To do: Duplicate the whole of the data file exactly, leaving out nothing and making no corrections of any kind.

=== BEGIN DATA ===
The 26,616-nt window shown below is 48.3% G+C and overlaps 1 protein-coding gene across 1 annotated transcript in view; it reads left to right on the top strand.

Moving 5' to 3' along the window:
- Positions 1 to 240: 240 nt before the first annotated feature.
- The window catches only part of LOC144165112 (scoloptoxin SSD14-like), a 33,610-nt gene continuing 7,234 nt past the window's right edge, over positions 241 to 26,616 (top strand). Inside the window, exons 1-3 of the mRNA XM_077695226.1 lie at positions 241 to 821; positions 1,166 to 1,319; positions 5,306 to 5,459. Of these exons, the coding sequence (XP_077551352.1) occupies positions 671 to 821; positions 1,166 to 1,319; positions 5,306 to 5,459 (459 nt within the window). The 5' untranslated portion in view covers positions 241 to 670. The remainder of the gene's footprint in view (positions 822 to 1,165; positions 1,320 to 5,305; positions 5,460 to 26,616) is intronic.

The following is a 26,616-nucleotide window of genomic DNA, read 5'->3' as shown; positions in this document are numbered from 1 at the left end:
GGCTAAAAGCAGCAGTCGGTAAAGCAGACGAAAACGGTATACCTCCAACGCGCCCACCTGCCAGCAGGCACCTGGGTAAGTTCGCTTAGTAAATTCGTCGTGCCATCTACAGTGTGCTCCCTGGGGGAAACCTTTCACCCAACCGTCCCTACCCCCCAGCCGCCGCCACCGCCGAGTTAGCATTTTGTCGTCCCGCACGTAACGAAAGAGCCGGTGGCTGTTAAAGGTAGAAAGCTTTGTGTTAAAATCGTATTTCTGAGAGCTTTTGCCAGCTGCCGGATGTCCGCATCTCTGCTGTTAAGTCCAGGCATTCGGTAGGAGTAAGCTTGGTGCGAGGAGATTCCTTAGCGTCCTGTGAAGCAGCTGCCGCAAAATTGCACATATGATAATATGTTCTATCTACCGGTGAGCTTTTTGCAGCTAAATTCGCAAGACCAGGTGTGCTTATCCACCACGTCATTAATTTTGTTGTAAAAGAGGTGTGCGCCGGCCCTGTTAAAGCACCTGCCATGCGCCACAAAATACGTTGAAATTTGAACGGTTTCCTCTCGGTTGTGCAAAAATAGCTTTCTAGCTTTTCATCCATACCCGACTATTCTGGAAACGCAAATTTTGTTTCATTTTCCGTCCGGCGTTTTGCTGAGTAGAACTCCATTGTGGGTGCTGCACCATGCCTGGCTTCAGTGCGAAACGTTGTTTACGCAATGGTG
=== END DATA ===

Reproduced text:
The 26,616-nt window shown below is 48.3% G+C and overlaps 1 protein-coding gene across 1 annotated transcript in view; it reads left to right on the top strand.

Moving 5' to 3' along the window:
- Positions 1 to 240: 240 nt before the first annotated feature.
- The window catches only part of LOC144165112 (scoloptoxin SSD14-like), a 33,610-nt gene continuing 7,234 nt past the window's right edge, over positions 241 to 26,616 (top strand). Inside the window, exons 1-3 of the mRNA XM_077695226.1 lie at positions 241 to 821; positions 1,166 to 1,319; positions 5,306 to 5,459. Of these exons, the coding sequence (XP_077551352.1) occupies positions 671 to 821; positions 1,166 to 1,319; positions 5,306 to 5,459 (459 nt within the window). The 5' untranslated portion in view covers positions 241 to 670. The remainder of the gene's footprint in view (positions 822 to 1,165; positions 1,320 to 5,305; positions 5,460 to 26,616) is intronic.

The following is a 26,616-nucleotide window of genomic DNA, read 5'->3' as shown; positions in this document are numbered from 1 at the left end:
GGCTAAAAGCAGCAGTCGGTAAAGCAGACGAAAACGGTATACCTCCAACGCGCCCACCTGCCAGCAGGCACCTGGGTAAGTTCGCTTAGTAAATTCGTCGTGCCATCTACAGTGTGCTCCCTGGGGGAAACCTTTCACCCAACCGTCCCTACCCCCCAGCCGCCGCCACCGCCGAGTTAGCATTTTGTCGTCCCGCACGTAACGAAAGAGCCGGTGGCTGTTAAAGGTAGAAAGCTTTGTGTTAAAATCGTATTTCTGAGAGCTTTTGCCAGCTGCCGGATGTCCGCATCTCTGCTGTTAAGTCCAGGCATTCGGTAGGAGTAAGCTTGGTGCGAGGAGATTCCTTAGCGTCCTGTGAAGCAGCTGCCGCAAAATTGCACATATGATAATATGTTCTATCTACCGGTGAGCTTTTTGCAGCTAAATTCGCAAGACCAGGTGTGCTTATCCACCACGTCATTAATTTTGTTGTAAAAGAGGTGTGCGCCGGCCCTGTTAAAGCACCTGCCATGCGCCACAAAATACGTTGAAATTTGAACGGTTTCCTCTCGGTTGTGCAAAAATAGCTTTCTAGCTTTTCATCCATACCCGACTATTCTGGAAACGCAAATTTTGTTTCATTTTCCGTCCGGCGTTTTGCTGAGTAGAACTCCATTGTGGGTGCTGCACCATGCCTGGCTTCAGTGCGAAACGTTGTTTACGCAATGGTG